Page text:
Compression is a staple of modern music, and is one of the most widely used effects among musicians and engineers. 

But what exactly is compression, and how do you use it in your music?

Compression is a process that reduces the volume of loud sounds and/or amplifies the quiet sounds, thus reducing the dynamic range of an audio signal. This is vital in music production as it helps to produce a more consistent and desirable sound. 

In other words, you can think of compressors like little robots that automatically turn down the volume of loud sounds, and turn up the volume of quiet sounds to create a more consistent sound. 

In many cases, the proper or improper use of compression is the key between an amateur-sounding song, and a professional-sounding one. 

What is compression used for in music?

Compression reduces the dynamic range of audio by turning down the volume of loud sounds, and turning up the volume of quiet sounds. But why is this so important in music? 

By using compression in music, you ensure that parts of instrument or vocal performances aren't being lost in the mix, and create a more natural and upfront sound. 

What does compression sound like? (How to hear compression)

compressed vs uncompressed meme

Ever seen someone do a compression tutorial on YouTube, turn some knobs, and then exclaim over what a big difference it makes...

All while you're sitting there thinking..."I can't really hear a difference!" 

It's okay, we've all been there, especially when the compression is subtle, or maybe you're not listening on the best speakers. 

There are three major ways compression impacts a sound:

  1. Taming dynamics
  2. Coloration
  3. Envelope 

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1. Taming Dynamics

When a compressor is in use, it will be reducing the dynamic range of a sound. You should hear the loud parts turned down, the quiet parts turned up, and an overall increase in density of the sound.

2. Coloration

Because compressors are physical devices with circuitry, the mere process of a sound signal moving through a compressor will manipulate the tone, vibe, or color of an instrument or voice. 

If you're using a digital compressor, you won't have any of this coloration, but if you're using a physical compressor, or a plugin that models a physical compressor, then you'll have some tones added to your sound.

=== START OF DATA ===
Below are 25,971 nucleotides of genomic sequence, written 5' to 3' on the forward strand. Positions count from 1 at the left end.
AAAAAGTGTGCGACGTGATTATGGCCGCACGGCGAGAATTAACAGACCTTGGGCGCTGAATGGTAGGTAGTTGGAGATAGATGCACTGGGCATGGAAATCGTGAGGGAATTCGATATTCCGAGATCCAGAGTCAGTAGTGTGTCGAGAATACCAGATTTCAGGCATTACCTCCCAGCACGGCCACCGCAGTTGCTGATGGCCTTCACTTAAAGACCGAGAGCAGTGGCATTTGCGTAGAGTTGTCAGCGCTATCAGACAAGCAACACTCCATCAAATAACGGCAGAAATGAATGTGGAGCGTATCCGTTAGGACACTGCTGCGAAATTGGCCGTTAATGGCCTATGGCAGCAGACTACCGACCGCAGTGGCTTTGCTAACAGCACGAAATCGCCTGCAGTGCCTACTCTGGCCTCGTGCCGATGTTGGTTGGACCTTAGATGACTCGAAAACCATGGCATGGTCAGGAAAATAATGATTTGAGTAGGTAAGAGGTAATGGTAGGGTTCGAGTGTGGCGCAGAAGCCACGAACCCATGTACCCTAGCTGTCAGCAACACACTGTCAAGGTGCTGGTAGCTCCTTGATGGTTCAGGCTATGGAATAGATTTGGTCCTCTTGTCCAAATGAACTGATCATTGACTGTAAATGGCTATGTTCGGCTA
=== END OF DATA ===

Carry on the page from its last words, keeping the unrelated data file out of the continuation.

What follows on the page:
Compressors, like the Manley Variable Mu, provide rich, subtle, low-midrange harmonics that can increase the sense of depth and complexity of a sound.

IK Multimedia's Dyna-mu, an emulation of the Manley Variable Mu. 

Other compressors, like the 1176, add mid-range and high-frequency harmonic distortion which can add energy or "sizzle" to a track to help it cut through a mix.  

IK Multimedia's Black 76, an emulation of the 1176.

3. Envelope

Finally, a compressor can actually change the envelope (attack, decay, sustain, and release) of a sound. 

Compression can add sustain, bring out the tone of natural reverb in the room where the recording took place, and reduce or increase the energy of the attack of a sound. 

By listening for these three elements, you can start to hear what compression is doing to your tracks. 

Here is a quick example you can look at between an uncompressed bass sound, and that same bass after it's been compressed. 

You can even look at the picture of the wave forms below and see how the compressed bass is thicker, and much more consistent. 

how to hear compression



Why is modern music so compressed? 

Modern music is compressed so much today because, in short, it just sounds better. 

Compression makes recordings sound fuller and more upfront. It also can make songs appear louder, which to our ears, makes the music seem better. 

That said, there was a time during the 1990s and early 2000s (dubbed the "loudness wars") when music was being heavily over-compressed in order to make louder-sounding music.

But with the streaming age, the loudness wars died since these platforms, like Spotify, have built-in ceilings for how loud songs can be. If you go over that threshold, then these platforms will actually turn your music down. 

Check out my guide here on how loud your mix and masters should be.

How do compressors work 

A compressor is an amplifier whose output gain (dB) reduces as input gain (dB) increases. Low volumes are raised as high volumes are reduced. 

When that compressor kicks in, how much the compressor turns down the volume, how fast the compressor turns down that volume, and how fast that compressor returns to not compressing...

These are all parameters you can dial in and set yourself. 

Additionally, a compressor whose input source is frequency, not amplitude (volume), is called a "De-Esser". 

How To Use A Compressor Properly

Not enough compression can make your track sound flat and distant, but too much compression can make your track sound squashed and life-less. 

The key is to use just enough, and do this by understanding how to use the controls of a compressor. 


Threshold determines the level at which the compressor will begin to proportionately reduce the incoming signal. 

Therefore, the threshold determines when the compressor will start working. Once a sound goes above the threshold, the compressor will kick in and start to compress those sounds that went above the threshold. 


Ratio determines the amount of a signal (in dB) that's needed to cause a 1 dB increase at the compressor's output.